Farmers Welcome Trade Truce, Hope for More

Farmers and agricultural groups welcomed the U.S.-China trade truce but many said they still need a comprehensive agreement to restore large-scale exports of U.S. crops and meat and lift the fragile farm economy.

Trade tensions between the world's two largest economies have weighed heavily on the U.S. agricultural sector, which has been in a multiyear slump, marked by low incomes and rising bankruptcies. Over the past year, retaliatory Chinese tariffs on U.S. farm goods ranging from soybeans to pork to cheese have dampened U.S. exports and pressured prices. Historic wet weather across the Farm Belt this spring added new woes, swamping fields and delaying planting over millions of acres.

President Trump said after meeting with his Chinese counterpart Xi Jinping that China will start buying large amounts of U.S. farm products.

"It's definitely encouraging because they're the biggest market opportunity in the world," said Jon White, a hog farmer in Jones, Mich., who sells 70,000 pigs a year. Still, he said, "we'll believe it when it actually happens."

Prospects have improved recently for U.S. hog farmers. Their exports were hurt last year as China and Mexico hiked tariffs on U.S. pork. Mexico, the biggest importer of U.S. pork, dropped its tariffs in May, following the U.S. withdrawal of tariffs on Mexican steel and aluminum.

Meanwhile, disease has led to mounting hog deaths on farms across Asia and is expected to prompt a huge jump in demand for pork imports there. The result is Iowa hog producers have gone from losing an average $11.44 on each hog sold in February to earning a profit of $41.76 on each one sold in May, according to estimates from Iowa State University.

Jim Monroe, a spokesman for the National Pork Producers Council, urged officials to keep working toward removing China's 50% tariffs against U.S. pork. He welcomed the U.S.-China agreement.

"Any progress toward resolving a trade dispute that is currently preventing U.S. pork from capitalizing on a historic sales opportunity in China is welcome," he said.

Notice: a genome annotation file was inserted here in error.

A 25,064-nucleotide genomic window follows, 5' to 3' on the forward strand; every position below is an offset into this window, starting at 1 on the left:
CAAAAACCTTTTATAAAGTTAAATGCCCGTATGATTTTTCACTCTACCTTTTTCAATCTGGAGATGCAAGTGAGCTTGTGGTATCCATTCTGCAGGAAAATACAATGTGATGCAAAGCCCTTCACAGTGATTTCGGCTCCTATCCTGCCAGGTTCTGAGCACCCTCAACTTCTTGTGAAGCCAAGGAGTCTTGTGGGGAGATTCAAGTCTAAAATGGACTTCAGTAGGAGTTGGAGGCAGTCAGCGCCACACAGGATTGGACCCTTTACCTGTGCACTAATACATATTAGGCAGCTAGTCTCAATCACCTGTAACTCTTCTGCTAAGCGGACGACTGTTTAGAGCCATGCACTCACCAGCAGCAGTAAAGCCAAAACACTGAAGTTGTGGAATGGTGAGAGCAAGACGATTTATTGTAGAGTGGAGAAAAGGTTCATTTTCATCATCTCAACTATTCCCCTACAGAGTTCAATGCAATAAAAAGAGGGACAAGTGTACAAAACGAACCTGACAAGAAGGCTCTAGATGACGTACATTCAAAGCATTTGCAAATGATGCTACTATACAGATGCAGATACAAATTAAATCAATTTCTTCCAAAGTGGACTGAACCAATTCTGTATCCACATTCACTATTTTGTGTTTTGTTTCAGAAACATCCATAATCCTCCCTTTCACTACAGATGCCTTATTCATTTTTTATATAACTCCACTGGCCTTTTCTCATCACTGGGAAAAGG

The extraordinarily wet spring in the U.S. poses a threat to this year's corn and soybean harvest and has pushed up crop prices in recent weeks. But U.S. farmers over the long term need certainty that their biggest export markets, like China and Mexico, will remain reliable buyers, said Doug Martin, who raises corn and soybeans near Mount Pulaski, Ill.

"Something's gotta get done," said Mr. Martin, who dug mud out of his machinery as he struggled to get his seeds planted earlier this year. "Anything they can do to get that market going again will be good for us."

The Trump administration earlier this year pledged $16 billion to help farmers hit by the trade conflict with China, echoing a similar $12 billion program enacted last year.

Many U.S. farmers have said they prefer free trade and access to export markets over a bailout from the federal government. President Trump has acknowledged farmers' patience during the trade dispute, frequently referring to them as patriots.

In a June survey of 1,129 farmers by the Farm Journal, 74% of respondents either strongly or somewhat approved of President Trump's performance. That was little changed from a similar survey in December.

Another recent survey, however, shows pessimism about the agricultural economy is growing among farmers. In May, farmers' perceptions of the economy fell to the lowest level since October 2016, according a monthly survey of 400 farmers conducted by Purdue University and CME Group.


  (END) Dow Jones Newswires
  06-29-19 1416ET
  Copyright (c) 2019 Dow Jones & Company, Inc.

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